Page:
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It’s been said that when you experience one of the five hindrances to enlightenment (anger, greed, restlessness, torpor or doubt) that the others soon follow. And most of us have experienced this process. But one of the most difficult hindrances to really pinpoint, for me, is restlessness.

It begins with a general feeling of vague dissatisfaction—my own expectations gain my attention more often and I end up with a solid feeling of real desperation to do something, go somewhere or even be someone different. When I attempt to pinpoint exactly what it is my troubled heart wants, its answers are childish, and often foolish as well.

In practicing mindfulness, I’ve learned to study my thoughts to understand that we often create entire worlds mentally—and make terrible choices for ourselves, based on nothing more than restless conjecture.

Still, when I am being assaulted by this particular hindrance, I am amazed at its power over a woman in her fifties who really ought to know better than some of the things she is considering!

And, oddly, therein lies the answer to combating this particular near/far enemy of metta…compassion toward ourselves.

It is tempting to think that age gives us some relief from the foolishness of youth—but more often it simply sets the stage for more and more restlessness. And, just as we must forgive ourselves for anger (a natural response to perceived injustice), we must also be gentle with ourselves when we feel restlessness (a natural response to stagnation in our lives.)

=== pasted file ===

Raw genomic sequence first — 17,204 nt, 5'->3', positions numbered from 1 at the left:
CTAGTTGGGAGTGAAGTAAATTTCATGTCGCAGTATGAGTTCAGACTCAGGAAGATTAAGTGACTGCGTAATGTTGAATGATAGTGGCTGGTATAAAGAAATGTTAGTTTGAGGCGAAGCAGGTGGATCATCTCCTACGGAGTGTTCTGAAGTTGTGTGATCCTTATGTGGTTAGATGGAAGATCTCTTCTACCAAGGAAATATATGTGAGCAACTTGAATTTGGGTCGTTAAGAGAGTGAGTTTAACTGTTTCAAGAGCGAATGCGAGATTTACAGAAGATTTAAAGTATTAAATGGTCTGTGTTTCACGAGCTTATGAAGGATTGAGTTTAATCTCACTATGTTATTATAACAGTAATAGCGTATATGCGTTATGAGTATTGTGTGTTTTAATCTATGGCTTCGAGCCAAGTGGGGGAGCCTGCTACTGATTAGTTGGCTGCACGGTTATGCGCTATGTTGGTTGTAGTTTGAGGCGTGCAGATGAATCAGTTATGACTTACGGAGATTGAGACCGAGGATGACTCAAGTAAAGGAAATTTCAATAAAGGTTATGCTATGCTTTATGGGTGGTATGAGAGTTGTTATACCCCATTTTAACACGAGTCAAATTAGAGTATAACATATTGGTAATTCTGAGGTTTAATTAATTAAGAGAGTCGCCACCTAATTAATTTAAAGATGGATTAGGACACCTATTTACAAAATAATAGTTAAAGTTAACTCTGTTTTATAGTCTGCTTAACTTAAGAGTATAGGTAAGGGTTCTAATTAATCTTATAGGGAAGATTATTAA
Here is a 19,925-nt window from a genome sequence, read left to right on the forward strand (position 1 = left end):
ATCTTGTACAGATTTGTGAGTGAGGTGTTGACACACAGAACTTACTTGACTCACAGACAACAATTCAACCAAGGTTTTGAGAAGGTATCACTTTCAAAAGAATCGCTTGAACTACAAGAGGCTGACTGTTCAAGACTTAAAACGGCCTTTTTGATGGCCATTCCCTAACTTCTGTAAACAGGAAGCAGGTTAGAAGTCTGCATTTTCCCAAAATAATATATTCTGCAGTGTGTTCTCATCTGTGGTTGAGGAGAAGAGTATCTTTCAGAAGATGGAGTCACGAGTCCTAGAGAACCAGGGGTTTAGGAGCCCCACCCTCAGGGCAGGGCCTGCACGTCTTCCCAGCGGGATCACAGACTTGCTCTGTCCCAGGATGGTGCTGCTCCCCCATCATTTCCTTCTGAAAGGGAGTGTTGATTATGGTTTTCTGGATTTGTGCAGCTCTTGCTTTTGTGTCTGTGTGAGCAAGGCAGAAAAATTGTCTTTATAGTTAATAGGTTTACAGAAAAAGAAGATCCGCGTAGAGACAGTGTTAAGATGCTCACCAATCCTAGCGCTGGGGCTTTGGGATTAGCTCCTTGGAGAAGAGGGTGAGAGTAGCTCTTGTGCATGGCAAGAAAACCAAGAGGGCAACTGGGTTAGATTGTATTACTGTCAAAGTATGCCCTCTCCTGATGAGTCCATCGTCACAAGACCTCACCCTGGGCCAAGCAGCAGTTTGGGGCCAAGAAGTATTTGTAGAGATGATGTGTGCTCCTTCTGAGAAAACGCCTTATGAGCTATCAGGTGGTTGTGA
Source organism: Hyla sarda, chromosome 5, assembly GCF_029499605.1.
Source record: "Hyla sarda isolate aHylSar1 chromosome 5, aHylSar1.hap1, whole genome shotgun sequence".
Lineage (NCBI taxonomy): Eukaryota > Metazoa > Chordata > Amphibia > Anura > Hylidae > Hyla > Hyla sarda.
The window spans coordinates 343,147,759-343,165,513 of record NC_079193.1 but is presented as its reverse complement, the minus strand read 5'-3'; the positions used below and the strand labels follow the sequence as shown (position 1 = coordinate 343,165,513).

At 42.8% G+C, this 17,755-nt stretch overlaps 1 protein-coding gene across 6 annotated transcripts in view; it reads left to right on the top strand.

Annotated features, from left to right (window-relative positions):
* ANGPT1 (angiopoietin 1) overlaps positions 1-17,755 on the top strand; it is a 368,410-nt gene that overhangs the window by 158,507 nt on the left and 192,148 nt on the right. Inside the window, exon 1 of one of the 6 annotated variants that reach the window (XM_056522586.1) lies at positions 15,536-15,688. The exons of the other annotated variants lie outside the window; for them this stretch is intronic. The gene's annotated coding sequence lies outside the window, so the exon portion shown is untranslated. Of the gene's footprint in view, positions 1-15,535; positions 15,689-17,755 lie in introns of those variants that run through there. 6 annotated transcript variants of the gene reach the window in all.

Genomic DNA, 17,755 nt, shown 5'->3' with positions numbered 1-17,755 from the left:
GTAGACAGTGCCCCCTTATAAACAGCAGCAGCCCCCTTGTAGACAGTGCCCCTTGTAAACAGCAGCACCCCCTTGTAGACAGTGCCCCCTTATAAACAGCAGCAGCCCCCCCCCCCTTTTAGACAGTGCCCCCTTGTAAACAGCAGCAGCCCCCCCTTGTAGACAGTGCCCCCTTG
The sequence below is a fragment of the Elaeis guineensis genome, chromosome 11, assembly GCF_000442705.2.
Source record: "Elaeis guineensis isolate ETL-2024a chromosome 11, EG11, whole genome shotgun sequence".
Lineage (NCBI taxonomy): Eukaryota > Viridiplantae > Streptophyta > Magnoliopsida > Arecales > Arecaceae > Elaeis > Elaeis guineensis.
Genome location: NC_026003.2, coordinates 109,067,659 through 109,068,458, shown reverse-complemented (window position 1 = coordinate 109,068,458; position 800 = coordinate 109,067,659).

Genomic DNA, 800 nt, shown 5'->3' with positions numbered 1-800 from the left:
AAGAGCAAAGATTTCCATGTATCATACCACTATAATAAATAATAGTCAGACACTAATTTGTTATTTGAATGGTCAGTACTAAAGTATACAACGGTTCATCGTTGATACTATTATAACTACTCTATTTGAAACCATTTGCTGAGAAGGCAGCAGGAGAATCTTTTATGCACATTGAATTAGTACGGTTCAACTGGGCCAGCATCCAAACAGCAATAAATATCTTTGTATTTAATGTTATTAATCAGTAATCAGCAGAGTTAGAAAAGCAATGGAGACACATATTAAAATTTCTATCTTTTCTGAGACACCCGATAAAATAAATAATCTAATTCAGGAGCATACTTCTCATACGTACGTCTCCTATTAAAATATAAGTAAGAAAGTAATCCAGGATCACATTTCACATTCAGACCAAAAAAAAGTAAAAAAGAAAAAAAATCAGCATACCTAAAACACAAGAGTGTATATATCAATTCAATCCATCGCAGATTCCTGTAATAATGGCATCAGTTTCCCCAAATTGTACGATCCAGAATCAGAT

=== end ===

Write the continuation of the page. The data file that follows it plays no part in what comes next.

The next step, I believe, is that we must examine all of our alternatives to create movement in our lives—not simply the ones that are easiest or most familiar (or often, just bad habits to fall back on: overeating, drinking, drugs or sexual misconduct.)

We must, as the Dalai Lama has said, “remain unmoving, like a piece of wood”. Or, if that seems too much…then just a bump on a log.

In this sense, dealing with restlessness is no different than disciplining the mind to process any other hindrance. We must first thank ourselves for feeling this way, and then give honor to our emotions by sitting long enough to fully feel them.

There are times when I have shuddered with adrenalin while honoring my anger or fear (doubt), wept copiously while honoring my sadness (attachment/greed) and yet, as emotions always do, they passed over and through me. And I was left with a calm, profound understanding of the nature of insubstantial reality.

For all of that, some reading this may say, “I could never do that. I’m not that strong.” To them, I simply say this:

The disciplined strength of your mind is greater than you can possibly imagine. Exercising it--through insightful meditation—is how you will train it to right thought and, therefore, action.

And—when your discipline falters as it most surely will, for you are human—find a friend, perhaps someone in your sangha. Tell them about your restless thoughts, seek their wise counsel. For you are never truly alone on this earthly plane, no matter how stagnant and unrelenting life seems. Friends, devas and the Dharma are there to see us through…

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midwestbuddha

June 2012

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